Carmella’s debut middle grade novel, ELIZA BING IS (NOT) A BIG FAT QUITTER, is now available from Holiday House! She is represented by Marie Lamba of The Jennifer De Chiara Literary Agency.
Connect with and learn more about Carmella . . .
If querying was a long time ago for you, what do you remember most?
What I remember most is how disheartening the whole process could be. Every time I’d feel like I was making progress or getting closer to an offer it would fall through and I’d have to start all over again. Or I’d hear a story about someone who landed an agent right out of the gate, and I’d think “Why can’t that be me?” I’ve been writing professionally for over fifteen years; I have a pretty thick skin. But it still got to me at times.
What do you wish you’d known back when you were in the query trenches?
That you never know just how close you are to your “Yes” or having all the stars line up. In my case, my agent wasn’t an agent yet. I guess I just needed to wait for her to show to the party, so to speak!
Had you queried other books before the one that got you your agent?
Yes. I’d queried numerous agents with other projects, including a couple of picture books and a young adult novel. I was getting good feedback but no offers in the end. My agent has since sold one of those other projects as well as the book I queried her with.
How did you know your agent was the right one for you?
It may sound cliché, but it was a gut reaction. From our first phone conversation, I felt like I’d known her for a long time. She was new to agenting and I was the first person she’d offered representation to. That might scare some writers, but I embraced it. I felt like we were taking a chance on each other and getting to do something special - start our careers together. (The fact she was working at a respected, well-established agency also helped convince me.) And she was a writer herself. I knew she’d really understand what it was like in the trenches.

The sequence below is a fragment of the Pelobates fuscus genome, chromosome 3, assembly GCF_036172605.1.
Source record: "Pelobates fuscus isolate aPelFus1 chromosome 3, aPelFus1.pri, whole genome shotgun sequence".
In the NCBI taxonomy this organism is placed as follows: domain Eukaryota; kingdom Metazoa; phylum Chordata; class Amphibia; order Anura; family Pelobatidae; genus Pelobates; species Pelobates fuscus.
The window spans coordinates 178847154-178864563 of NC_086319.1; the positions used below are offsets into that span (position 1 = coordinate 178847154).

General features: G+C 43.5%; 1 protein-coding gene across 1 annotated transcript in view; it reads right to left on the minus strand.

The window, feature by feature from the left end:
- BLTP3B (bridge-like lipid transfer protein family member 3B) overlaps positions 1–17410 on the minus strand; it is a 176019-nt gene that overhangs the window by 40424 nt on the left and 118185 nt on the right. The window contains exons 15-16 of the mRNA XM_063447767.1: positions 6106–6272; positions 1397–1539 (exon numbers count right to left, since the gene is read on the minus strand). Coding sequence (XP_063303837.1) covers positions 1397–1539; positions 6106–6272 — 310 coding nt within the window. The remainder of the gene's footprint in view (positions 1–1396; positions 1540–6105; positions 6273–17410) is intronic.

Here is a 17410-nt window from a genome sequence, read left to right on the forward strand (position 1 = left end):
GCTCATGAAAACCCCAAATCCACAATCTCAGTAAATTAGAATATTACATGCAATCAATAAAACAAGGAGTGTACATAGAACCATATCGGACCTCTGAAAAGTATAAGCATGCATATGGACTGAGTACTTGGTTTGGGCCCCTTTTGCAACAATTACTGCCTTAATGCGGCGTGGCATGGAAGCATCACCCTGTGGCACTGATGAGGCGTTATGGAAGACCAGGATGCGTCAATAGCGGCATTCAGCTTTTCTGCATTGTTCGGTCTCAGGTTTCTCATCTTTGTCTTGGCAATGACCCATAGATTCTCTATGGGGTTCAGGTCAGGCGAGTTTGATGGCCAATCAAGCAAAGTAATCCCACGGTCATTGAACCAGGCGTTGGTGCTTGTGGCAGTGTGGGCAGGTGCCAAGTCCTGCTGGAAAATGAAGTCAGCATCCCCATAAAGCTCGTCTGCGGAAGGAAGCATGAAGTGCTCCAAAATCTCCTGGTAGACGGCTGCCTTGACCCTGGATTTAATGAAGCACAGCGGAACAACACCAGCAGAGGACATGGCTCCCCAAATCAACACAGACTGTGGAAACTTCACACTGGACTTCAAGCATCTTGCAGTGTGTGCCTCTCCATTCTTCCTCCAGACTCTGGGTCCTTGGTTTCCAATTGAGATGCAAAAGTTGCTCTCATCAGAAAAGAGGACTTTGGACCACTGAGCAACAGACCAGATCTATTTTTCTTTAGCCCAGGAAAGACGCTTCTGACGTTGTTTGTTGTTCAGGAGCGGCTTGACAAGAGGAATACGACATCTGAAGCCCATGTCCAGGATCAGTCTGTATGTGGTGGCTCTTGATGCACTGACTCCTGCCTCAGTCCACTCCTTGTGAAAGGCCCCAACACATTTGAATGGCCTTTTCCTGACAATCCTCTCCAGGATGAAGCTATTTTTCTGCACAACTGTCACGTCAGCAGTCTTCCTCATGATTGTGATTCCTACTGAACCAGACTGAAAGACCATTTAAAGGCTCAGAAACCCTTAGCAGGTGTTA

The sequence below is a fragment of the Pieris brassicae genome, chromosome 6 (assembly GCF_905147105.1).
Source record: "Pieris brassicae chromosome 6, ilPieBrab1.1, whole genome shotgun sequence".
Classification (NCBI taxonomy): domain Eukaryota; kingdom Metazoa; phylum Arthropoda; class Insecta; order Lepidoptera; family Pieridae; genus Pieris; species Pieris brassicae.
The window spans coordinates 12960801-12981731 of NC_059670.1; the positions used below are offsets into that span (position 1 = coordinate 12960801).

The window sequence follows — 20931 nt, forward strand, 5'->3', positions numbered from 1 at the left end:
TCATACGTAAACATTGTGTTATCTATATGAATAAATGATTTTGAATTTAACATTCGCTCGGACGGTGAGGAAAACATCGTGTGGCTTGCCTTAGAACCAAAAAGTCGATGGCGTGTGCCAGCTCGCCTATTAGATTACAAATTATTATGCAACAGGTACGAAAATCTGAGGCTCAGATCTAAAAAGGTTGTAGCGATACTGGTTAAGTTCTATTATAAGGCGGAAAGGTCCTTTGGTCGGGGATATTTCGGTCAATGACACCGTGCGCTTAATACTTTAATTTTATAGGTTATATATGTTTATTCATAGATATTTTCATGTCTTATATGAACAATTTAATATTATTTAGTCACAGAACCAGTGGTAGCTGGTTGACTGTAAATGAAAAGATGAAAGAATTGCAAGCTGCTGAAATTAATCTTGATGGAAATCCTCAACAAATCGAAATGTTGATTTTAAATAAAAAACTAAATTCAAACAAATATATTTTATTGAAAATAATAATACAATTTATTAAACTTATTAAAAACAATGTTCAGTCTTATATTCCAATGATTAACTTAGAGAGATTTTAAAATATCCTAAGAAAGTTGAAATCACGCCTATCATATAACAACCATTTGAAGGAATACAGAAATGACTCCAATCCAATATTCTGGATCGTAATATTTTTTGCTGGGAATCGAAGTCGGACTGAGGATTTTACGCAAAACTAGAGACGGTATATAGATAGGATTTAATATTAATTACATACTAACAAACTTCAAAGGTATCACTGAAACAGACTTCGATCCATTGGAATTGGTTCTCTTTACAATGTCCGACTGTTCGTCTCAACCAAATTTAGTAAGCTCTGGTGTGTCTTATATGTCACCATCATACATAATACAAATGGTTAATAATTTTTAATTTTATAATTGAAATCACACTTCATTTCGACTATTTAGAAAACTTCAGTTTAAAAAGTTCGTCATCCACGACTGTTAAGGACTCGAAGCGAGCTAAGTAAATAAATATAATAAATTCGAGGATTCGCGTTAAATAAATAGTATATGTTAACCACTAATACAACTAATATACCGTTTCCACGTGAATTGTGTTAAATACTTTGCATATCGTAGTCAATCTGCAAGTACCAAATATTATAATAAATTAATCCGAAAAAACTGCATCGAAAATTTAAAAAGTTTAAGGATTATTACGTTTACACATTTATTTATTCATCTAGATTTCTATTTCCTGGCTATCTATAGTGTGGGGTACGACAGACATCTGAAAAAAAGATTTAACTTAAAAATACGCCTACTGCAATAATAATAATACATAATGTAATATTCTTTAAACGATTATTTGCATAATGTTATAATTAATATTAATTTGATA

How editorial is your agent? Is it what you expected?
Marie is very editorial. And, because she’s a writer herself, I expected that. Like most writers, I have strong feelings about my work and I sometimes “process out loud.” By that I mean, I talk out ideas or explain why I did something I did. Marie is good about respecting that. I make changes when I feel they improve the work and stand my ground otherwise. There’s a mutual respect, I think. And that helps. Your agent can’t do a good job of selling your work if they don’t genuinely like it or believe in it. That’s my opinion at least.
Do you send sample chapters to your agent or do you wait until the manuscript is finished?
Marie left that decision up to me. I tend to prefer waiting until a manuscript is finished. Maybe I’m afraid of jinxing myself or maybe I’m just not comfortable showing something before it’s ready! But either way, I wait until something is in at least reasonably decent shape before sending it in Marie’s direction.
Do you see the feedback from editors?
When we started submitting, Marie asked me what I’d prefer - to see feedback or wait until an offer. I felt okay about seeing feedback. In most cases, it was actually very encouraging because I could see that it wasn’t necessarily a problem with the writing but the market. For example, the publisher had a similar title or whatever.
What do you suggest a writer does while out on submission?
Write another book. Read. Paint your living room. Take up running. Seriously, keep yourself busy. If you’re waiting by the phone (or computer), it’s going to be a long, stressful process. There’s nothing you can really do, so let it go. Put it all out of your mind.
Did you know there was interest in the book before you got an offer or was it a surprise?
We knew that the book was making the rounds with everyone at Holiday House. (The editor told Marie as much.) But we suspected there’d be requests for revisions first. It was a surprise when they offered a contract straight out.
How did you celebrate when you got the news about your book deal?
That night, my daughter and I went out to get a giant, decorated cookie. I also treated myself to some fancy nail polish. My main character gets herself into big trouble because of nail polish and the irony didn’t hit me until I was half way to the check out counter!
Thank you, Carmella!